Cerridwen is one-and-a-half, and she loves it when we strip her down and sit her on the floor with washable markers. We put her on a non-stainable surface or on newspaper and give her a posterboard to draw on...but mostly, she draws on herself. She has lots of fun, and afterwards she gets a bath. She likes the way the marker colors color the water.

She also likes to play with pots, pans and spoons while we cook, she LOVES story time, and she really enjoys being danced around to music.

jannawrites
08-15-2008, 08:30 PM
My youngest, now 3, loves to sit down with paper and glue and do a "craft." I keep little pieces of foam and confetti-type stuff around, and she has a ball creating patterns. (Or not-so-patterns.) For that matter, my 5-year-old loves the same.

Both girls like whatever their daddy does with them that's physical, ie. he'll hold them up off the ground and swing them back and forth, or give piggy-back rides. And he loves to teach them about nature and animals. Museums and parks and all those things are great.

jenngreenleaf
08-17-2008, 03:13 AM
You have no idea how helpful you're all being with this -- it's WONDERFUL!

If any of you have blogs, would you consider passing this link or a link to my blog around so others can have an opportunity to participate as well? I've got posts up on my blog, plurk, myspace, and facebook. So, it's "out there" to an extent . . . I'd just like it to be a bit more "out there" if you catch my drift! :D

Thanks for all of your support!!

jannawrites
08-17-2008, 03:44 AM
You have no idea how helpful you're all being with this -- it's WONDERFUL!

If any of you have blogs, would you consider passing this link or a link to my blog around so others can have an opportunity to participate as well? I've got posts up on my blog, plurk, myspace, and facebook. So, it's "out there" to an extent . . . I'd just like it to be a bit more "out there" if you catch my drift! :D

Thanks for all of your support!!

I blogged about it here (http://somethingshewrote.blogspot.com/2008/08/help-fellow-writer.html)! :D

jenngreenleaf
08-17-2008, 05:31 PM
I blogged about it here (http://somethingshewrote.blogspot.com/2008/08/help-fellow-writer.html)! :D:snoopy: Thanks, Janna! That means a lot to me!

jenngreenleaf
09-08-2008, 05:29 PM
BUMP! :P

Reminder: I'm collecting responses between now and the end of November. I'm looking forward to hearing from you!

THANKS! :D

Jlv81
09-09-2008, 03:51 PM
When my daughter (who is now 2 and a half) was about three months old my wife would have trouble trying to get her to nap during the day. When I would get home from work, I would sit on the armchair and let her lay, with her head on my chest, and she would fall asleep within moments. My wife tried this to no avail. Only happened with me and I was thus dubbed "the Daddy mattress". Although, the obvious reason here is my wife was breast feeding and if she tried to settle her Hazel (my daughter) could obviously smell the milk. So I was cheating by not breast-feeding her. lol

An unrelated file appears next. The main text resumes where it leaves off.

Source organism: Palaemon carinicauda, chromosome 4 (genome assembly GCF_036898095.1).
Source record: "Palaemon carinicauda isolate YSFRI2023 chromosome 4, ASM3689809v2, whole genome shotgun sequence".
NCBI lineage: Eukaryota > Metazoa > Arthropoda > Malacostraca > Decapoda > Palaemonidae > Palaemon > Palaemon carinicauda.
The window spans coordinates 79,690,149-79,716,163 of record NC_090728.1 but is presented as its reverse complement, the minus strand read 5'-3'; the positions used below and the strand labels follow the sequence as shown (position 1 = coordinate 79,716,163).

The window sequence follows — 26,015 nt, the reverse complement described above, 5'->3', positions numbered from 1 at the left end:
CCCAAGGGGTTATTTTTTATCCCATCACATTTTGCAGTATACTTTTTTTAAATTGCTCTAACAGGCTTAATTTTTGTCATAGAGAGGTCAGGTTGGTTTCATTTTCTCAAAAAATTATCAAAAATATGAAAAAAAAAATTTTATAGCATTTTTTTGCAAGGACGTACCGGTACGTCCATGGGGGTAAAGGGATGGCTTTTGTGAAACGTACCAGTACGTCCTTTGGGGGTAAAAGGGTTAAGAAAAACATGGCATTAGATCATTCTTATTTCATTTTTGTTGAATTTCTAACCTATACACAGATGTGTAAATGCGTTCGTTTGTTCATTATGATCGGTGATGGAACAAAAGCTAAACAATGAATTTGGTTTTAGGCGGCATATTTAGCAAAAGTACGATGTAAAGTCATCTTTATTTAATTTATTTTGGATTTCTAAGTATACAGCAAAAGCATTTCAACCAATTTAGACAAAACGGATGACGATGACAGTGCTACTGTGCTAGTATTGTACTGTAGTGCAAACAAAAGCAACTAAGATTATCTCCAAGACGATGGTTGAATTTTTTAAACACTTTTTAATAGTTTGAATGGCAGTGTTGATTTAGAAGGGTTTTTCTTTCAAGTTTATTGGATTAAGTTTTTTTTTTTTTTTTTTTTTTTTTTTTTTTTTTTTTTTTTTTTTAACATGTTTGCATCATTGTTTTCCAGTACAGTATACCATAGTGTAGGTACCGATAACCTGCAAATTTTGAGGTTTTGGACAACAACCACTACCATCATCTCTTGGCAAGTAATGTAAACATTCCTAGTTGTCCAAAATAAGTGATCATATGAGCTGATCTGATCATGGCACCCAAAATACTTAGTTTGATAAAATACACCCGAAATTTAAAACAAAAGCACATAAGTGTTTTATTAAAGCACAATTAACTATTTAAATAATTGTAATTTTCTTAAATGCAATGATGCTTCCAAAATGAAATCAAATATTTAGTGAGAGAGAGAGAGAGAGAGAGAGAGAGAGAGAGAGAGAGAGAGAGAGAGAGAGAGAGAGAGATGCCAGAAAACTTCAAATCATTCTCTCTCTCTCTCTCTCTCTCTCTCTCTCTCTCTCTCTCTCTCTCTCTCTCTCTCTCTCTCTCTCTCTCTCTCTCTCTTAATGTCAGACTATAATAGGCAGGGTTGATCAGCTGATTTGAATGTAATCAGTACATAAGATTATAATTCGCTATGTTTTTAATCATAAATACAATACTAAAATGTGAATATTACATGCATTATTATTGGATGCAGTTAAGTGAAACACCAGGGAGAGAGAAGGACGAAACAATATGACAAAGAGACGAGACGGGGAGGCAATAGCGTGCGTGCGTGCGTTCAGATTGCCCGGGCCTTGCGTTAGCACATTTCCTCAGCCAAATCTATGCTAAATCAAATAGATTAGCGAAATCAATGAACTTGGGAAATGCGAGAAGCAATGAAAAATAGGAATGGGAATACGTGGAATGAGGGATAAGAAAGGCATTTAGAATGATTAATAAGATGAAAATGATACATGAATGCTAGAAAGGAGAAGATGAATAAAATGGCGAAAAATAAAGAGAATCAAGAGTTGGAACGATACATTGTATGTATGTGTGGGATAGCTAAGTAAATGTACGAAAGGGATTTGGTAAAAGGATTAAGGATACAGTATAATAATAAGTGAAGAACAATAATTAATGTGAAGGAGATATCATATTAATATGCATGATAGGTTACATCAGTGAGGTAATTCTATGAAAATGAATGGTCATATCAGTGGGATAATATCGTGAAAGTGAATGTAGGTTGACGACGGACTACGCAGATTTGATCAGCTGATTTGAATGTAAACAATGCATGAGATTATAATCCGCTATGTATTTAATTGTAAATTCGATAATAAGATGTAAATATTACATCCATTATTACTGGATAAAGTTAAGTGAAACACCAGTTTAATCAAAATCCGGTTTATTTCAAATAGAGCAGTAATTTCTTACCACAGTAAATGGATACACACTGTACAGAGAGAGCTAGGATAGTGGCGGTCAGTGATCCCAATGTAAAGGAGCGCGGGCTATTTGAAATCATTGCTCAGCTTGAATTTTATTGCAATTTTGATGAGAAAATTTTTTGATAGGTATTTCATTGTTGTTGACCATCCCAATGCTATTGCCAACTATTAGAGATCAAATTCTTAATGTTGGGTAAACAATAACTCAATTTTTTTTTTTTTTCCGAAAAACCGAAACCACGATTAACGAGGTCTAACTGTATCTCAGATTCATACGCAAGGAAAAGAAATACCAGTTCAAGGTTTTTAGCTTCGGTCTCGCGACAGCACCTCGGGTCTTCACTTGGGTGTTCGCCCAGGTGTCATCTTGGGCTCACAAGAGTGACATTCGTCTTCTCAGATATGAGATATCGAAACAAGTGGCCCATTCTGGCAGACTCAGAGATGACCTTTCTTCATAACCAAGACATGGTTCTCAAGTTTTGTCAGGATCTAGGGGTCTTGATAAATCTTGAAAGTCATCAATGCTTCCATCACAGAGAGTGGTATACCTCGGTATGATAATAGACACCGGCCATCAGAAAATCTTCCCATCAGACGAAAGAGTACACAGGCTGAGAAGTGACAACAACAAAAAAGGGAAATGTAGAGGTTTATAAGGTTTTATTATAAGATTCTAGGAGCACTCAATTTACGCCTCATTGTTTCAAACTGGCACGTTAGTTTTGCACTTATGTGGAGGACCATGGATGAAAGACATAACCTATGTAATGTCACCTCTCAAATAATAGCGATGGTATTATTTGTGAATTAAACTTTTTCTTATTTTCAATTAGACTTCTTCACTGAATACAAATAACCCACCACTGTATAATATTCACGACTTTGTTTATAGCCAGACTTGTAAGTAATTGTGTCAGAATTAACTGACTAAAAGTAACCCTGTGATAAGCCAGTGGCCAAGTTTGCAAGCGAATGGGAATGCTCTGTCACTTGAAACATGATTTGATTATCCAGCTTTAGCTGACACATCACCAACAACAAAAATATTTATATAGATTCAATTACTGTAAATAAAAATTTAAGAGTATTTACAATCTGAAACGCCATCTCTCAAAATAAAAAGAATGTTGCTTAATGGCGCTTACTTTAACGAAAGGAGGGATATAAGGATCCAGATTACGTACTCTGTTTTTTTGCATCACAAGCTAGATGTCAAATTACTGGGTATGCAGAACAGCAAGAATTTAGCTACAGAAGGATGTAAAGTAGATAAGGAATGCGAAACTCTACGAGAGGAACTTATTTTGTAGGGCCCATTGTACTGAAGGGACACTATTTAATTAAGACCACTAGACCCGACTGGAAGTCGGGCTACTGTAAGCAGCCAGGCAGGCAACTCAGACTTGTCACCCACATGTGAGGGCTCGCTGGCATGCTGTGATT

Hope you can take something from that.


l8r Gods
VossMan

jenngreenleaf
09-09-2008, 11:52 PM
Thank you so much for responding!! :D

KCathy
09-10-2008, 02:17 AM
I have three daughters, aged four, two, and one. With all three, my husband has always been amazed at how early they show a marked preference to him over other people besides me. Almost as soon as we get them home, they seem to recognize him and calm down faster for him than other not-mommies. One thing that surprised us both was that it's often easier for him to get them to sleep as babies. I think it's because he's so warm-blooded, deep-voiced, and still. Or maybe just that he can't nurse them, so they're not distracted by thoughts of food with him.

Oh, and how's this for a pointless quote? My babies are the only ones besides my husband who get excited when I lift my shirt. :-)

Hmm, another thing that might be helpful to know is that milestones aren't everything. Obviously you shouldn't ignore it if your child misses a lot of them, but sometimes they just don't mean a thing. For whatever reason, my firstborn was on the very latest end of every age range for practically everything. She crawled at eleven months and was slow to hit speech markers, too. Now, at four and a half, she's running and talking as well as the other preschoolers. Go figure. There's nothing wrong with her. It's just that averages are derived from a lot of kids doing things earlier and a lot of kids doing things later, and our definition of normal doesn't have to be exactly the perfect median of what all kids do as a group.

Good luck!

Stacia Kane
09-10-2008, 03:45 PM
My three-year-old insists that she's going to marry Daddy when she grows up. Daddy just smiles and says he loves her or that's wonderful; we know in a few years he'll have to explain to her that he can't marry her, but for now he just enjoys it.

Also, he reads the bedtime story--they like it better when he does it and it's a special Daddy-only moment he has with them. When he's finished with the story and kissed them goodnight, he turns off the light, stands in the doorway, and says:

Okay, now. Hunker down, close your eyes, no talking, go to sleep, sweet dreams! (*sometimes he adds, "And everybody stay in their own beds"; but usually they ask to sleep together and we let them.) I love you and I'll see you in the morning.

They LOVE it. They follow his directions exactly, giggling the whole time. A few times he's been away for whatever reason and I've put them to bed and they don't like that I don't give them the speech, but if I do they say I'm not saying it right, lol.

jenngreenleaf
09-10-2008, 05:59 PM
You guys are GREAT! Thank you so much for responding! This is going to be a book broken up in 120 sections (chapters?), so the more quotes the merrier! (I'm heading each chapter/section) with a quote.)